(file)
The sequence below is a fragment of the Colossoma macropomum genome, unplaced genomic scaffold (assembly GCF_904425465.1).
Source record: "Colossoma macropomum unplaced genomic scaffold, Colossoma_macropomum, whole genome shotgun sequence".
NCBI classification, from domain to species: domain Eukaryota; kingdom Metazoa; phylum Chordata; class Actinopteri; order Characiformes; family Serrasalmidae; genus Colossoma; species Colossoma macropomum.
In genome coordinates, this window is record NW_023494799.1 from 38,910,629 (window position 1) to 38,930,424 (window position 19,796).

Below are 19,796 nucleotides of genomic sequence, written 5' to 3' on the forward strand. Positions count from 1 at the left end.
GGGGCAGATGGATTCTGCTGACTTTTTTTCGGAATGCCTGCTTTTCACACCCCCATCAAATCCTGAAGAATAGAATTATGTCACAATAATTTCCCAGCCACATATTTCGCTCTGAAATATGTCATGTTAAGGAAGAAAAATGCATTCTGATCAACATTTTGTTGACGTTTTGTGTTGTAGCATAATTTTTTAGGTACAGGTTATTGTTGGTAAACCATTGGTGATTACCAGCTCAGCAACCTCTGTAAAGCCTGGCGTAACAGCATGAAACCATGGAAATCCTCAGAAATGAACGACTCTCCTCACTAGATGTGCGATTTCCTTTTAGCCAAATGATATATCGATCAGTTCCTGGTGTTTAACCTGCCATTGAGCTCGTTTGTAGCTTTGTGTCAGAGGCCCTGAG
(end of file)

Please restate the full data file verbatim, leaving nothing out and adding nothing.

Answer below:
The sequence below is a fragment of the Colossoma macropomum genome, unplaced genomic scaffold (assembly GCF_904425465.1).
Source record: "Colossoma macropomum unplaced genomic scaffold, Colossoma_macropomum, whole genome shotgun sequence".
NCBI classification, from domain to species: domain Eukaryota; kingdom Metazoa; phylum Chordata; class Actinopteri; order Characiformes; family Serrasalmidae; genus Colossoma; species Colossoma macropomum.
In genome coordinates, this window is record NW_023494799.1 from 38,910,629 (window position 1) to 38,930,424 (window position 19,796).

Below are 19,796 nucleotides of genomic sequence, written 5' to 3' on the forward strand. Positions count from 1 at the left end.
GGGGCAGATGGATTCTGCTGACTTTTTTTCGGAATGCCTGCTTTTCACACCCCCATCAAATCCTGAAGAATAGAATTATGTCACAATAATTTCCCAGCCACATATTTCGCTCTGAAATATGTCATGTTAAGGAAGAAAAATGCATTCTGATCAACATTTTGTTGACGTTTTGTGTTGTAGCATAATTTTTTAGGTACAGGTTATTGTTGGTAAACCATTGGTGATTACCAGCTCAGCAACCTCTGTAAAGCCTGGCGTAACAGCATGAAACCATGGAAATCCTCAGAAATGAACGACTCTCCTCACTAGATGTGCGATTTCCTTTTAGCCAAATGATATATCGATCAGTTCCTGGTGTTTAACCTGCCATTGAGCTCGTTTGTAGCTTTGTGTCAGAGGCCCTGAG